No longer afraid to close her eyes, Martha found a strength she didn’t know was possible. From the officers to the other prisoners, she had seen a bigger part of the world around her. When new inmates arrived, she found herself drawn to the helpless. She guided them through their first tentative days inside just like Chris did with her.
Her bubble, with Thomas at the centre, had burst.
Deciding to take outside life running, she started at Elizabeth’s bakery in a few days. She couldn’t wait to visit Laura’s book shop. Being kept busy, would give her time to decide what permanent decisions she would make. A dream to go to Italy, where her father had been stationed, remained with Martha, throughout her marriage to Thomas.
But she missed Chris, her terrible jokes and forthright manner. Whenever a new prisoner was paired with her, Martha would give back a little bit of her friend’s knowledge. To admit to why you were inside and just do your time. It had been just over three years since she stepped inside the prison. They weren’t wasted years – just different.
‘How you feeling?’ Miss Prentice asked.
Pictures of friends and family taken down, which were stuck to the wall with tape, Martha placed them in a cardboard box. The last a picture of Chris sent to her by Alan. With it was a simple note of thanks. I’m glad Chris found a friend. Thought you might like this.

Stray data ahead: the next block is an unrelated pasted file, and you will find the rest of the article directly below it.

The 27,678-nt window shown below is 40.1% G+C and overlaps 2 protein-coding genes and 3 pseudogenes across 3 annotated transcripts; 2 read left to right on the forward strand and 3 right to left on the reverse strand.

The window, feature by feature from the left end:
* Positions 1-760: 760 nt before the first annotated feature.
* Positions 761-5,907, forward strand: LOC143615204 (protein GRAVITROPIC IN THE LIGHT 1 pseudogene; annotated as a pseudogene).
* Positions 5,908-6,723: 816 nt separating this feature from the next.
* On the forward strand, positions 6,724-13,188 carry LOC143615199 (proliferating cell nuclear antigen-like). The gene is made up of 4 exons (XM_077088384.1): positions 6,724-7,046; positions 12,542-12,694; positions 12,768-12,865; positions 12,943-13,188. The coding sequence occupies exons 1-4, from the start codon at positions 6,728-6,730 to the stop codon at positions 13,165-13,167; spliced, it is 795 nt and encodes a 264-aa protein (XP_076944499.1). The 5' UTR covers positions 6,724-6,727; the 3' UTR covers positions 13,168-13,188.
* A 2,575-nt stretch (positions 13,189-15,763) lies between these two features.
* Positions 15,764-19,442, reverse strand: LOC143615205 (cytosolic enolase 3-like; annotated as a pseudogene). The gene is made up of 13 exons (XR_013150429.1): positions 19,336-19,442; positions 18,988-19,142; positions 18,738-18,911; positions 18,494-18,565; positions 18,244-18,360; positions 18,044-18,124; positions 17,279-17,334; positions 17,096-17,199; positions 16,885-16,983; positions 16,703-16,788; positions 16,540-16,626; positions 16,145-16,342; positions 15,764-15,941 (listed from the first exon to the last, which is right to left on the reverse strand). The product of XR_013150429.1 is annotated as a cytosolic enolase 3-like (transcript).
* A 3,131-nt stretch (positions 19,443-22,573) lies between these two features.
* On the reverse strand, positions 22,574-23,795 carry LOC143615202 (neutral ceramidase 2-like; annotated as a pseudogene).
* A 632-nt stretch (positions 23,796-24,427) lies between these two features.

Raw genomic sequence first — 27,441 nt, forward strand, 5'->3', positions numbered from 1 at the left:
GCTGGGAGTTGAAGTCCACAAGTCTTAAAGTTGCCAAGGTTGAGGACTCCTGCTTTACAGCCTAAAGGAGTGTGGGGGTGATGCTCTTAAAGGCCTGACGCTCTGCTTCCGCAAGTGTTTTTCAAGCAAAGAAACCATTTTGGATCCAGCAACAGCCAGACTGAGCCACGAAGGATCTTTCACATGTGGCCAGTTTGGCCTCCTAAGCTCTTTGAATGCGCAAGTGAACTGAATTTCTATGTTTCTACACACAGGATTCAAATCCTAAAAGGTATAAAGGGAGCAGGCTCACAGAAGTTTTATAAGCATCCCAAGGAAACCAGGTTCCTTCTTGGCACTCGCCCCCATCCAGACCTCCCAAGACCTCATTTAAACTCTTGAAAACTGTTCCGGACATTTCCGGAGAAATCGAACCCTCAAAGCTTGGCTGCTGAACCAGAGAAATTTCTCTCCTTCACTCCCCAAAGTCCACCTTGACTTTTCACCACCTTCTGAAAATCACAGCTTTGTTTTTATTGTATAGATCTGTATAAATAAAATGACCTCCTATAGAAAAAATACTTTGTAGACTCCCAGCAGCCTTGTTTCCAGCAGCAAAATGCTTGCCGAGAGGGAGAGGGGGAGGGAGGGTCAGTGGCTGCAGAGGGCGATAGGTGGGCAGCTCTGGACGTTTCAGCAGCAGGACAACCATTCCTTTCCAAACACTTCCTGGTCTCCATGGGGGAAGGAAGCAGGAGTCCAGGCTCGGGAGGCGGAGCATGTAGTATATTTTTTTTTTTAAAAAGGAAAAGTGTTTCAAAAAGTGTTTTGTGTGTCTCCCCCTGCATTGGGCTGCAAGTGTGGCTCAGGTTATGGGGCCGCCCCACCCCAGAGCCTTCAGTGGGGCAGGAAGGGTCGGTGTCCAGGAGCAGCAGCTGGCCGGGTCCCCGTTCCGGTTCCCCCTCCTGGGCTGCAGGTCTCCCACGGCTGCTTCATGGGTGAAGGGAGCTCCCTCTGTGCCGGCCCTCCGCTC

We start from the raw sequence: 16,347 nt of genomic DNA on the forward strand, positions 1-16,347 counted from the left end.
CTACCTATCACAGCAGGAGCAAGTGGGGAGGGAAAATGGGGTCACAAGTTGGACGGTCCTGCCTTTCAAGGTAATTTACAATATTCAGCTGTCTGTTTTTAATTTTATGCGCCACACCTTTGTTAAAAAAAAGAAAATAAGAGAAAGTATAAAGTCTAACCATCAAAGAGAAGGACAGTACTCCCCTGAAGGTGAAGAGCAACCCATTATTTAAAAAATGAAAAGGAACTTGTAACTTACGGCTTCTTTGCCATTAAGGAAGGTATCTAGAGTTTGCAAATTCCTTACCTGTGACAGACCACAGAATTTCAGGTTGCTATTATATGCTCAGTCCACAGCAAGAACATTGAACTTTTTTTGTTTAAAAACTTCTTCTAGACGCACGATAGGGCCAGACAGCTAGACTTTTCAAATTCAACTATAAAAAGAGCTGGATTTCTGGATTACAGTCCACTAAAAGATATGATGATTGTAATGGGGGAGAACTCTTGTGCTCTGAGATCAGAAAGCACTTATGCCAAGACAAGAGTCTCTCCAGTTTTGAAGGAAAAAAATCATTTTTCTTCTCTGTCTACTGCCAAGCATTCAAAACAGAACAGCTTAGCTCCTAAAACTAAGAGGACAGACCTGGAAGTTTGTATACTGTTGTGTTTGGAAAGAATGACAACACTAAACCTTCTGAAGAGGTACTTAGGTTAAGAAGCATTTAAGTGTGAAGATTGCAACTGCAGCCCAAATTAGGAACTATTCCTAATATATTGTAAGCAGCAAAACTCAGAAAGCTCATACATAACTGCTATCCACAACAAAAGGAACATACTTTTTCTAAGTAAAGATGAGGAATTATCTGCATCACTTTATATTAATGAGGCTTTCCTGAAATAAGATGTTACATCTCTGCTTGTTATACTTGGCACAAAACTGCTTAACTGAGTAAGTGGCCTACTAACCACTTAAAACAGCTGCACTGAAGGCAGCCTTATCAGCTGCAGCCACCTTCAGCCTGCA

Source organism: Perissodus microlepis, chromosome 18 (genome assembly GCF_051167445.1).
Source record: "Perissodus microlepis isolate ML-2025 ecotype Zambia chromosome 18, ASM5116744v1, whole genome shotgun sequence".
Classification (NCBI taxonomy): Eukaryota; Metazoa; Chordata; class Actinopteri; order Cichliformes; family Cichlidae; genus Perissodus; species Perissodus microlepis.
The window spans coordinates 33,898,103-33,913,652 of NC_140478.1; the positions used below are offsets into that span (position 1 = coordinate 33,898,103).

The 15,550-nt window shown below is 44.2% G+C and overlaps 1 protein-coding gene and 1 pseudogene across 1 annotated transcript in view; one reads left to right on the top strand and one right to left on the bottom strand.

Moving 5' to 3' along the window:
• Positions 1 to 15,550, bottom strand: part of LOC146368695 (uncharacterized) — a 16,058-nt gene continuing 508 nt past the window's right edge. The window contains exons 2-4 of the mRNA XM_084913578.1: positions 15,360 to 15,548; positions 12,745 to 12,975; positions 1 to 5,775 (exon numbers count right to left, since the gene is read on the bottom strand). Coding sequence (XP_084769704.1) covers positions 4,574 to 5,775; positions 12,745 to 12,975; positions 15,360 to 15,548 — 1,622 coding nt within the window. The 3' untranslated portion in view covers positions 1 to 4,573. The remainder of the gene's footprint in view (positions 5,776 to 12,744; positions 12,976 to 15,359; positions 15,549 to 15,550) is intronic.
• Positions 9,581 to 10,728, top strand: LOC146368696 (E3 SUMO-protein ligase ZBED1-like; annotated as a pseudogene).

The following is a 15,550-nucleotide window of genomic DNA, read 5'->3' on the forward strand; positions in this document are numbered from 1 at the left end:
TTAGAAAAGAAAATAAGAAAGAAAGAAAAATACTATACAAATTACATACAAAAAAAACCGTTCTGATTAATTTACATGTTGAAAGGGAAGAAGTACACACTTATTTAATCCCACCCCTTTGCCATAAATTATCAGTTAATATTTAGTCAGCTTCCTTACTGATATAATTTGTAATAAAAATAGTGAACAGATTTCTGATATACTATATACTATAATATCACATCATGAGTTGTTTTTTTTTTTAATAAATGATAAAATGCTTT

‘I thought I would be scared, but I’m looking forward to spending time with family.’
Clothes, a few art creations from Tabitha and a pad with a few of her paintings, were put on top of all her belongings.
‘It won’t be the same without you, but I’m pleased that you’re finally out of here.’
‘You’ll probably think I’m mad, but I’ll miss this place and the routine. I hope the next person in the library loves the books just as much as I do.’
‘You’ve taught the new girl well.’
‘It feels weird, being a free woman. I’ve just got used to being here.’
‘You belong on the outside, but be careful, the press will probably want an interview. You could always go out the side entrance, but I wouldn’t put it past them to hide in the shadows.’
Since the not guilty verdict, the press pestered Laura. At first she didn’t mind, but they camped outside Tabitha’s school. The only way to stop them was to give an interview. A few minutes where she spoke about the truth of her marriage. Perhaps they would be left alone if she gave an interview. That was the thing about news. One week a celebrity, and the other wrapping for chips.
‘Martha, I think it’s time to go,’ Miss Prentice said.
One last look around the cell, she wasn’t quite ready to leave. Martha looked to the top bunk. She could almost see her red hair crash over the mattress.
‘Bye Chris, I won’t ever forget you.’
Martha followed the officers down the stairs, the box holding her belongings in her hand. She took one last look at the place she called home. Some prisoners were clapping, and some even patted her on the back as she walked by.
Even Steph gave a brief nod from the balcony.
So many years had passed, she couldn’t even remember the walk into the cell. This moment she would never forget. Her head held high, and her steps clear, in a few minutes she would be at the reception desk.